LONDON (Reuters) - Last time he competed in a U.S. Grand Prix, Narain Karthikeyan chalked up a Formula One first while a jeering Indianapolis crowd threw bottles and demanded their money back.
Even if that infamous 2005 six-car race made him the first Indian F1 driver to score points, the 35-year-old would much rather focus on the future as he prepares for next week’s return to America for the inaugural grand prix at the new Austin circuit in Texas.
”I have no feeling about it,“ Karthikeyan, now with Spanish-based back-markers HRT, told Reuters when reminded of that farcical June afternoon of seven years ago. ”I have nothing much to say really.
“I don’t think about it like that,” he added when asked whether the race held any special place in his affections for at least allowing him to make history for his country by finishing fourth.
”It was exceptional circumstances and we were told to do a job and we did it.
“Everyone started the race... we didn’t know before the race. it was pretty weird to see all of them going out with the warmup lap and back to the pits. Bridgestone had told us to race and we did,” he recalled.
The Indian was one of just six drivers who started the race, won comfortably by seven-times champion Michael Schumacher in a Ferrari, after all of the teams using Michelin tyres pulled out for safety reasons.
The six Bridgestone-shod cars lapped in team formation for 73 laps before the chequered flag and the crowd was outraged on an afternoon that created a wave of negative publicity for a sport that had long sought to win over America.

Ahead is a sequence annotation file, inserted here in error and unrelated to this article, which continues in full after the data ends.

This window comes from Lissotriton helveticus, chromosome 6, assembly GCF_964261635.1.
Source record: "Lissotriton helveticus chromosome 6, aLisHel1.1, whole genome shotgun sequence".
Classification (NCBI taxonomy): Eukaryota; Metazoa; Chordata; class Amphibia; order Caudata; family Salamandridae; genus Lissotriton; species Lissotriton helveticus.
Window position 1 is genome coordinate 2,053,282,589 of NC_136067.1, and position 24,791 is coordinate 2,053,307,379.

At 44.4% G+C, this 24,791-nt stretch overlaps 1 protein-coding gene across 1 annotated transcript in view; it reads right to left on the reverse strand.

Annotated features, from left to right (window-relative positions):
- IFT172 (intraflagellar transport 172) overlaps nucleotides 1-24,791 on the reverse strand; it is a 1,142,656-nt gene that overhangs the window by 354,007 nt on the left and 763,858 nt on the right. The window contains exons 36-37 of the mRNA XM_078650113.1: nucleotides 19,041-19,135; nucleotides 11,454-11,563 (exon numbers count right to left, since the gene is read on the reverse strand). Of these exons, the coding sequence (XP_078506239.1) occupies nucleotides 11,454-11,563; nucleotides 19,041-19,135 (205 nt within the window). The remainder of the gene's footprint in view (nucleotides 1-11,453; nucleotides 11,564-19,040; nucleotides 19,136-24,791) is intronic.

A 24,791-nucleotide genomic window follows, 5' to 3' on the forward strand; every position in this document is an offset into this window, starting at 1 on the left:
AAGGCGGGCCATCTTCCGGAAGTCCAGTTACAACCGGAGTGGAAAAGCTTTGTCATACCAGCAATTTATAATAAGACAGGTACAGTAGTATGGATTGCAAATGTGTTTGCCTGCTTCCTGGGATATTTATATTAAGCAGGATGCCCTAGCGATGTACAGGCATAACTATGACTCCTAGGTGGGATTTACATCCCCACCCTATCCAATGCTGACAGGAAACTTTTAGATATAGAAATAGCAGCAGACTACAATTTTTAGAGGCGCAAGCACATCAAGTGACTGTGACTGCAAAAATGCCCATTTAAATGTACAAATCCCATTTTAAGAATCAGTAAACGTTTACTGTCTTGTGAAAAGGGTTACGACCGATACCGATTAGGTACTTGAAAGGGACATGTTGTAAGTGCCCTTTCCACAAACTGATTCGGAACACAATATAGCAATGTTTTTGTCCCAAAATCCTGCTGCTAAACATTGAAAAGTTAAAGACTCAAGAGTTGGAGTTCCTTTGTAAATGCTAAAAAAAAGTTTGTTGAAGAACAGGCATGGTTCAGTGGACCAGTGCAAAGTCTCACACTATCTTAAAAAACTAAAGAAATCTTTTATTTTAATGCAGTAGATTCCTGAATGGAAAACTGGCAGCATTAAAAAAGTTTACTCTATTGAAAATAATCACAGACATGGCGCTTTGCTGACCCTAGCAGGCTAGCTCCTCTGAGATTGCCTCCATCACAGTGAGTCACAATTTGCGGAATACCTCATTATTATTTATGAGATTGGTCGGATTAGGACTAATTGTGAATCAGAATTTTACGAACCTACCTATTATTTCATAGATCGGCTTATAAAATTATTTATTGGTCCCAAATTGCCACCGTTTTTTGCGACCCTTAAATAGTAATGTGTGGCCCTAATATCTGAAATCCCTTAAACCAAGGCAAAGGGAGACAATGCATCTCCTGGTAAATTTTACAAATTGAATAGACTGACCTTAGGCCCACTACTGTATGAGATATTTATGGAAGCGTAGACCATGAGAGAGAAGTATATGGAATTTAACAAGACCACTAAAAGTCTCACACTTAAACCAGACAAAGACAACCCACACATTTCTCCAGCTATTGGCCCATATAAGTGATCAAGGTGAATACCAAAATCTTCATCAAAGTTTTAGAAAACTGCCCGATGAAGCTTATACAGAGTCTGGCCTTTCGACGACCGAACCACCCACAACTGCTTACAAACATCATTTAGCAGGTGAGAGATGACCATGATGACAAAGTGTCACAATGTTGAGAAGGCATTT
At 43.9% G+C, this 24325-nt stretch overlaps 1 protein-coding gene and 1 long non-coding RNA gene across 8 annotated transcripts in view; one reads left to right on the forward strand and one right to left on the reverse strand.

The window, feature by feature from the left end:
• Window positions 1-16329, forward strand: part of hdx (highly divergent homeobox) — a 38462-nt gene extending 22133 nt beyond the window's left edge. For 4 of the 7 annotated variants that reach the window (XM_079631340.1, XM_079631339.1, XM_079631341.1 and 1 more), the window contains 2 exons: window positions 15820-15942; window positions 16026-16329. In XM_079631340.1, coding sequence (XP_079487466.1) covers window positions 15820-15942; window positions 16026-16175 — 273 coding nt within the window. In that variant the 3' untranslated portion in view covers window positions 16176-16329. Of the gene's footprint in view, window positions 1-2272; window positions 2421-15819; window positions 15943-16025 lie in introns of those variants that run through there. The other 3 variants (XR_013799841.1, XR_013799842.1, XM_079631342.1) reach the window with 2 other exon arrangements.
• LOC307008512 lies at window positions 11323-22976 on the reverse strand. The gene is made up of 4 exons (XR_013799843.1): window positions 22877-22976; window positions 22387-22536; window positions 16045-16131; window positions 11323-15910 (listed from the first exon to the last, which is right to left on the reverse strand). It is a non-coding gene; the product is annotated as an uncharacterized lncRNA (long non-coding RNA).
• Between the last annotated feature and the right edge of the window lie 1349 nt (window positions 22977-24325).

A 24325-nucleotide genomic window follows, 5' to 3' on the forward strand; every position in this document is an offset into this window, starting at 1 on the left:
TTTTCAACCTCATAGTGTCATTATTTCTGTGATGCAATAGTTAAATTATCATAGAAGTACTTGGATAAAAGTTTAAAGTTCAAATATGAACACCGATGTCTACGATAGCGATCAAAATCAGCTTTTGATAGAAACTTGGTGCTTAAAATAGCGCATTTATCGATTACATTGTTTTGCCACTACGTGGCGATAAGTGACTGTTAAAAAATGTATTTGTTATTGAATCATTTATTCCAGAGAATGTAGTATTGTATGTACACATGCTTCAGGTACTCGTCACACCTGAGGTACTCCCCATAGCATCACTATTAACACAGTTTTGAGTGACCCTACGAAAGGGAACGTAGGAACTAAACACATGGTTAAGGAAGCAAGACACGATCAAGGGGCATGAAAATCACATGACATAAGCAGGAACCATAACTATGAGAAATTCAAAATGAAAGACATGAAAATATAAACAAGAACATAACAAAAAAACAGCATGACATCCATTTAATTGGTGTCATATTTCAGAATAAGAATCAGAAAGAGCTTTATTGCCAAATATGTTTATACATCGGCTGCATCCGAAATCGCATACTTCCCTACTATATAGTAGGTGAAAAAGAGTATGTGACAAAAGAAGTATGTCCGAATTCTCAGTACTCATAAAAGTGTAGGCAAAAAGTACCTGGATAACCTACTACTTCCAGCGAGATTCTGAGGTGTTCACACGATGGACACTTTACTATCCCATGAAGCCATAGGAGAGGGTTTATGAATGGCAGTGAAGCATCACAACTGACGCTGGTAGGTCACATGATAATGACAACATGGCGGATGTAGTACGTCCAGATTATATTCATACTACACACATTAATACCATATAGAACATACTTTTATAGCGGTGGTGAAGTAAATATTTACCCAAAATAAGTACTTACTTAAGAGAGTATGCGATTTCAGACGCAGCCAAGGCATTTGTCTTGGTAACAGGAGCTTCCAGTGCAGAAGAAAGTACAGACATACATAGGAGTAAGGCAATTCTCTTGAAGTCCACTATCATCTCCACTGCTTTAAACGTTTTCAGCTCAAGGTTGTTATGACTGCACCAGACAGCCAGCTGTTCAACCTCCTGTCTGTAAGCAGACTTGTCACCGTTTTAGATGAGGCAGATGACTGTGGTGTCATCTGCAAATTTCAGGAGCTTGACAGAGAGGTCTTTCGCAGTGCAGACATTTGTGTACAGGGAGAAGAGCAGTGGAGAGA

Karthikeyan, who raced for the now-defunct Jordan team in 2005, left Formula One at the end of that season to become the Williams test driver.
The veteran did not return to the grid until 2011, by which time America was off the calendar. He has not come close to scoring a point since 2005.
The first Indian driver to race in Formula One, Karthikeyan’s record as the most successful from his country could last for decades to come but he knows it does not stand up to any real scrutiny.
“It was what it was. Maybe it wasn’t good to happen in the States... but it’s too far in the past now,” he said of Indianapolis.
Formula One has not raced in the United States since 2007 and Austin, a vibrant city with a young student population, represents a new start with what is expected to be a very different atmosphere to the past.
Karthikeyan has raced in America outside of Formula One, competing in the NASCAR truck series in 2010 and being voted by fans as the most popular driver, but a non-F1 return is not in his plans even if he loved the experience.
“I doubt it very much. Once you get out of there it’s very difficult to go back,” said the man whose website proclaims him to be the “Fastest Indian in the world”, having already shot down speculation that he was planning a move to IndyCars.
“These Indy Car rumours came about and I’ve strongly said no and that’s my decision,” said the Indian, whose place at HRT is not a given for 2013, despite the sponsorship he brings in.
”I have very clear plans what I want to do next year and I will focus on that and try and achieve them.
“I would love to stay here and see how it shapes out next year... realistically this would be a good place to stay.”
Reporting by Alan Baldwin, editing by Pritha Sarkar